An Israeli space communications satellite began operating this week, marking a major milestone after the loss of two such satellites in the past two years.
The Israeli company Spacecom’s Amos-7 satellite will replace the aging Amos-2 communications satellite, and will service clients in Europe, Africa and the Middle East.
The same task had been designated for the Amos-6 satellite, which was destroyed last September when an explosion engulfed the Falcon 9 SpaceX rocket that was carrying the satellite during a routine test at Cape Canaveral Airbase in Florida. The explosion occurred two days before the satellite was scheduled to be launched into orbit. Additionally, Spacecom had lost contact with the Amos-5 communications satellite in 2015.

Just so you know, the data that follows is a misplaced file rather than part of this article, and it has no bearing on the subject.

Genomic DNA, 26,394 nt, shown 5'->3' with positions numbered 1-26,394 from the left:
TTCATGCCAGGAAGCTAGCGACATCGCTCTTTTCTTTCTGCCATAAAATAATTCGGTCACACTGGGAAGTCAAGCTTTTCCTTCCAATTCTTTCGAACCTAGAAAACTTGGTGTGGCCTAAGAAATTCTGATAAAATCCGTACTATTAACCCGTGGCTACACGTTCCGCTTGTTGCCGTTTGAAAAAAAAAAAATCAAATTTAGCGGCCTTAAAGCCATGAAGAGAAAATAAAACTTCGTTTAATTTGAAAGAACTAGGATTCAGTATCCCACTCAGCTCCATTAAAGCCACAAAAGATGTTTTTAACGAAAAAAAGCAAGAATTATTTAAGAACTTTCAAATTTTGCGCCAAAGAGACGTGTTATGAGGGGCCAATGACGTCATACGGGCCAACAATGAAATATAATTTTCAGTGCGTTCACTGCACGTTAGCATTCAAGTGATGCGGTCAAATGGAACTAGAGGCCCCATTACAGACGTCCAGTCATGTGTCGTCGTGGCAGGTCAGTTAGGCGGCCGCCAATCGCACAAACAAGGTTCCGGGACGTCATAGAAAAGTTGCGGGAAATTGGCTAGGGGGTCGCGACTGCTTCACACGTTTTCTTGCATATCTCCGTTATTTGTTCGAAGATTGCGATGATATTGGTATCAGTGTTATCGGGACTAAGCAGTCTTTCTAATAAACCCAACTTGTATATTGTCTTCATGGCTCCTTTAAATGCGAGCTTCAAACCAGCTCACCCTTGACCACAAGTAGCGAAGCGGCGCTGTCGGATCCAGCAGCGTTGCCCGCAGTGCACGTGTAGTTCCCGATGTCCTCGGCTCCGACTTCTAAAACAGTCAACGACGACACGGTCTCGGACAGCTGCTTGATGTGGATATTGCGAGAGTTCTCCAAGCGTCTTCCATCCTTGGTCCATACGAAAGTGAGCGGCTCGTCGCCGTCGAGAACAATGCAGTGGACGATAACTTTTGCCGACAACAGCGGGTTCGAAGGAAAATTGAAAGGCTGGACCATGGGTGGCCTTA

Amos-7 is the first addition to Spacecom’s fleet since the Florida explosion. In orbit since 2014, the satellite was procured from Asia Satellite Telecommunications Holdings for $22 million per year for four years, with an option to extend the contract for an additional year.
“The satellite is a key element in expanding our multi-regional growth patterns and enhancing the array of communications—broadcast, broadband and data—that we can provide,” said Spacecom’s senior vice president of sales, Jacob Keret.
Spacecom also announced it is buying a satellite from Boeing Satellite Systems International for $161 million.
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